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Why ‘Mr. Bubbie’ Sold His Mochi Ice Cream Empire

Meagan McGinnes

It’s been a bittersweet week for Bubbies Homemade Ice Cream and its founder and longtime CEO, Keith Robbins.

Robbins, known as Hawaii’s Mr. Bubbie, sold his mochi empire to Kenex Holdings, a Chicago-based investment company, after almost 32 years of business. Financial terms of the deal were not disclosed. Robbins will maintain a minority share of the business.

Bubbies, based in Aiea, Hawaii, has been making and manufacturing mochi ice cream — bite-sized ice cream wrapped in a sweetened rice confection — since 1985. The company originated with a brick-and-mortar store in Honolulu near the University of Hawaii Manoa, and soon expanded into other grocery retailers.

bubbies assortment-24Over the years, Bubbies has become a leading manufacturer of premium mochi ice cream in the U.S., and has significant international distribution in France, Mexico, Norway, Russia, Saudi Arabia, Sweden, Switzerland and the United Arab Emirates. In 2016, the company hit almost $9 million in sales.

But it’s this success that ultimately led to Robbins’ decision to sell. With the closure of his Honolulu store in 2015, growing manufacturing demands from current sellers, and a lengthy wait list of 70-plus stores and bakeries wanting to carry its mochi products, Robbins said the next step for Bubbies to grow would be to build another U.S. plant — an endeavor he was just not up to leading.

“At this point in my life, at 63, I didn’t really want to go into debt for another $5 million to build our [plant] and it was just kind of time to step back and let some other people take it over,” he told NOSH. “I had brought it as far as I thought I could bring it. It’s a chance for me to live again.”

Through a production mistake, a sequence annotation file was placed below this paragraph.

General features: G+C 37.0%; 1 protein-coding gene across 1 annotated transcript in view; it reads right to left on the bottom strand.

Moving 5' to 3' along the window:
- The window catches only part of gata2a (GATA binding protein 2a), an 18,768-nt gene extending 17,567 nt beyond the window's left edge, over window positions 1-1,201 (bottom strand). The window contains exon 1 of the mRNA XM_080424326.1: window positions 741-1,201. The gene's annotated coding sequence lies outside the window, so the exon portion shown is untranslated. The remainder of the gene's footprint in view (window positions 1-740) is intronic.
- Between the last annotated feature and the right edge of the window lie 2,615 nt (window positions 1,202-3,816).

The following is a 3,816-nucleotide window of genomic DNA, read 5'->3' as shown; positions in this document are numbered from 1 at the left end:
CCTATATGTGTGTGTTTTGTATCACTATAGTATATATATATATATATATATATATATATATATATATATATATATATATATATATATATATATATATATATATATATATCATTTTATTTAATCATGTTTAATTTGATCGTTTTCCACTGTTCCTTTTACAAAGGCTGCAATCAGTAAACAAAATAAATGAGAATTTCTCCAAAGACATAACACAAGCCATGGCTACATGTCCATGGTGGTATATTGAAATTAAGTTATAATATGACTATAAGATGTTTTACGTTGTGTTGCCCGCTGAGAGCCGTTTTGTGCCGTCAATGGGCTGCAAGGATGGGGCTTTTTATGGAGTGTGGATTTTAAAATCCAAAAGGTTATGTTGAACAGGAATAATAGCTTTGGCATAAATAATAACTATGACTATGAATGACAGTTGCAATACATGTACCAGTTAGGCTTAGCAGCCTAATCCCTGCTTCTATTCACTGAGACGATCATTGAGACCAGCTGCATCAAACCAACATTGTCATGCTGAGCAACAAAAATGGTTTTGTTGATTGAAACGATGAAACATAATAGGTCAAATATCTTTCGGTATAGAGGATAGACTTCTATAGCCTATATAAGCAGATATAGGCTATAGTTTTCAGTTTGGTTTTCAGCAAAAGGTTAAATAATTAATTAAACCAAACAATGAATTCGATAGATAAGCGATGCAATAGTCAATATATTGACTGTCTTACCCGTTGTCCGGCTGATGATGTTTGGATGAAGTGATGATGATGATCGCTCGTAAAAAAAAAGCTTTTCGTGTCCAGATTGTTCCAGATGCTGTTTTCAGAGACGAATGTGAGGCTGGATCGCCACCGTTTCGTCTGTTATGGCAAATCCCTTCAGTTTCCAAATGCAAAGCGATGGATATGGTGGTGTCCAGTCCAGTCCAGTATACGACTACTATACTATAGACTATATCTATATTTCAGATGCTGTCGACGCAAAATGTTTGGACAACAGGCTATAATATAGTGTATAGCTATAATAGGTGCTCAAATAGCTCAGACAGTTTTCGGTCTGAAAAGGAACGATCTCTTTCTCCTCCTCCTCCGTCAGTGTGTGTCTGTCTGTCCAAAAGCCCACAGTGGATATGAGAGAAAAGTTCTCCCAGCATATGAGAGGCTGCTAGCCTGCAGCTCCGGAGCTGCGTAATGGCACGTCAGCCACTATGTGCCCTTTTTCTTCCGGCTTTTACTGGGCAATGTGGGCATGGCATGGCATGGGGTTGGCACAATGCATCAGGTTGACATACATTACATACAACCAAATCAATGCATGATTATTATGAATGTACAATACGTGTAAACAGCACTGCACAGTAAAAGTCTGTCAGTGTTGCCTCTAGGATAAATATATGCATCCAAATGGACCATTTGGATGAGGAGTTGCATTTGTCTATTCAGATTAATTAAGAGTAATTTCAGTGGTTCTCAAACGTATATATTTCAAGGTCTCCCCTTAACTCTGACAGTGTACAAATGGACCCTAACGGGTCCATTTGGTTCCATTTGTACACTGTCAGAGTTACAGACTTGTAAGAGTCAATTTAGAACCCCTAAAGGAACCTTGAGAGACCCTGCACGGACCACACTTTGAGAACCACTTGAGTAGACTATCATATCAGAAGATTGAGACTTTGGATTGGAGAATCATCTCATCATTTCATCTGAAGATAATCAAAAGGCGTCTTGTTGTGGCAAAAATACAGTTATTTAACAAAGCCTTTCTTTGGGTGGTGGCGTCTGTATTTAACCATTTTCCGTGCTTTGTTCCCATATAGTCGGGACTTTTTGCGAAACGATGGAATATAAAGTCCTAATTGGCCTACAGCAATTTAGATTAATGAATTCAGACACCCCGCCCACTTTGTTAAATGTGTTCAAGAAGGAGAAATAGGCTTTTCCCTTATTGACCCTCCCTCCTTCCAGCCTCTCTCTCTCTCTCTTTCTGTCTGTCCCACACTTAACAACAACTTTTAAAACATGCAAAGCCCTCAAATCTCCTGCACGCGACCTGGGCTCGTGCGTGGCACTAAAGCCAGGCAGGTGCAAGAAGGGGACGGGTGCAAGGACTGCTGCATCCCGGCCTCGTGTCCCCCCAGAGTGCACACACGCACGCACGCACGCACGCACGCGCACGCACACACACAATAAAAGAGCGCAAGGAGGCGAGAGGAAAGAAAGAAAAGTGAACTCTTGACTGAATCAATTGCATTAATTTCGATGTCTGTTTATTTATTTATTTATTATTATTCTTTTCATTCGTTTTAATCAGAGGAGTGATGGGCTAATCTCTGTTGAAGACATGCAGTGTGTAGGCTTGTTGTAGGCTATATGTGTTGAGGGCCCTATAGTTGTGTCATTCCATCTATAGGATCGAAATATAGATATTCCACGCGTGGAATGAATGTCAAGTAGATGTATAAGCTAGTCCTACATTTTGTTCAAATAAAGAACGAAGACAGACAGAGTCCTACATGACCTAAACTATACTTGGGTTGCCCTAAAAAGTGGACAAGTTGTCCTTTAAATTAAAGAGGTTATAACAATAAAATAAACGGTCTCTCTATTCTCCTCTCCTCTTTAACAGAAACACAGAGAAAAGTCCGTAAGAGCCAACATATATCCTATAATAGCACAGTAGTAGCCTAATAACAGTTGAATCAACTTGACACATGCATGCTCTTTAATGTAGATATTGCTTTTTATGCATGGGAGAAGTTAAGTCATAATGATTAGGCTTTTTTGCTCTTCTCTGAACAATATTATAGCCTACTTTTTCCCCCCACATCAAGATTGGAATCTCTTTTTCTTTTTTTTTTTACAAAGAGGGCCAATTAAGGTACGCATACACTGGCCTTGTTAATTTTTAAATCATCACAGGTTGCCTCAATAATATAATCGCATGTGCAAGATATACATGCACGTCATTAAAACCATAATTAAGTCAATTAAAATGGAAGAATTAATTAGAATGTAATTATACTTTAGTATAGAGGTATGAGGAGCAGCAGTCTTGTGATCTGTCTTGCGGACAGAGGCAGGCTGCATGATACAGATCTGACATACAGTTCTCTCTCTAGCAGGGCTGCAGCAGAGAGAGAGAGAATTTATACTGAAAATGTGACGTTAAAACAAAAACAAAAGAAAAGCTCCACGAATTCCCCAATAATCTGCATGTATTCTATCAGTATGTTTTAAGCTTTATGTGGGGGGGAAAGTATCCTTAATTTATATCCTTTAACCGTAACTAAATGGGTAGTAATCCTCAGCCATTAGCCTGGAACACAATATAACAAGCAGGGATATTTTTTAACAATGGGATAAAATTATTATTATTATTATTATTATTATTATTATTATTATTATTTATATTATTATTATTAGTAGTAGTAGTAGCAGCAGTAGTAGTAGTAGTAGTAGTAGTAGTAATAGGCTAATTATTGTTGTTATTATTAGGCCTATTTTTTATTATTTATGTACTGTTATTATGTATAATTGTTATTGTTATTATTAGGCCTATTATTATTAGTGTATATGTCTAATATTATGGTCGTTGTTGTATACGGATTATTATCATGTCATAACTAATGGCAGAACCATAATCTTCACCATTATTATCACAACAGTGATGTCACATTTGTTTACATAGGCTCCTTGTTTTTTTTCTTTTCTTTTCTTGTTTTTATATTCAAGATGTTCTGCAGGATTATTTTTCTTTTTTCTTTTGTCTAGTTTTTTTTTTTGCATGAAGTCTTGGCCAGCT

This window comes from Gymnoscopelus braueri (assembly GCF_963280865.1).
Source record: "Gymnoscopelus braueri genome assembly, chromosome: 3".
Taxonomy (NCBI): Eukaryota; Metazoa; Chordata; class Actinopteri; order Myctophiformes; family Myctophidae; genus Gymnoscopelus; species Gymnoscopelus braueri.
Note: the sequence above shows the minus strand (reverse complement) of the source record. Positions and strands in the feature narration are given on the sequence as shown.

Robbins said he ultimately decided to sell to Kenex because of their bandwidth and their excitement for the company.

“They see what may be a problem as a solution so hopefully they’ll be able to continue it on,” Robbins said. “Once you lose control you can never know exactly what is going to happen because I can’t make the final decision on anything, but I think they’ll do ok.”

Under the new ownership, Bubbies will remain in Hawaii and Kenex will open a second plant on the mainland in 2017. The company’s current staff, sans Robbins and his wife, will remain in place. But the acquisition does not mean goodbye for Robbins. He maintains a five percent ownership of the company, and will retain his unofficial title as “Mr. Bubbie” at industry trade shows moving forward.

Kenex is no stranger to the frozen food world. The venture group’s other food platform is frozen fruit company Imperial Frozen Foods. Jake Freeman, an associate for Kenex, told NOSH that the firm has learned a lot about the frozen space and expects to utilize the expertise of its teams in this new endeavor.

The investment firm is also adding to its “team of experts” with the acquisition. It has created an advisory board for Bubbies made up of several minority investors with experience in CPG, frozen foods and traditional Hawaiian brands.

Rick Schaffer, Bubbies’ new CEO, has a history with Kenex. He previously worked as the VP of Sales for Inventure Frozen Foods and was most recently the VP of Retail Sales at Grecian Delight, a marketer and manufacturer of Greek and Mediterranean food products.

Robbins added that the sale has been bittersweet, but that the company’s manufacturing business has been “a lot of time, effort, and energy” without the same rewarding personal connections his brick-and-mortar space once allowed for.

“The hardest part for me was when I closed the university store where I started everything,” he said. “That was really difficult because that was my baby, and it was just the people that I met through it. Doing the factory, it is sad in a sense, but it is not quite the same because I don’t know the customers as well as I do the ones in the store… But still, when I told the staff what was going on, I choked up.”

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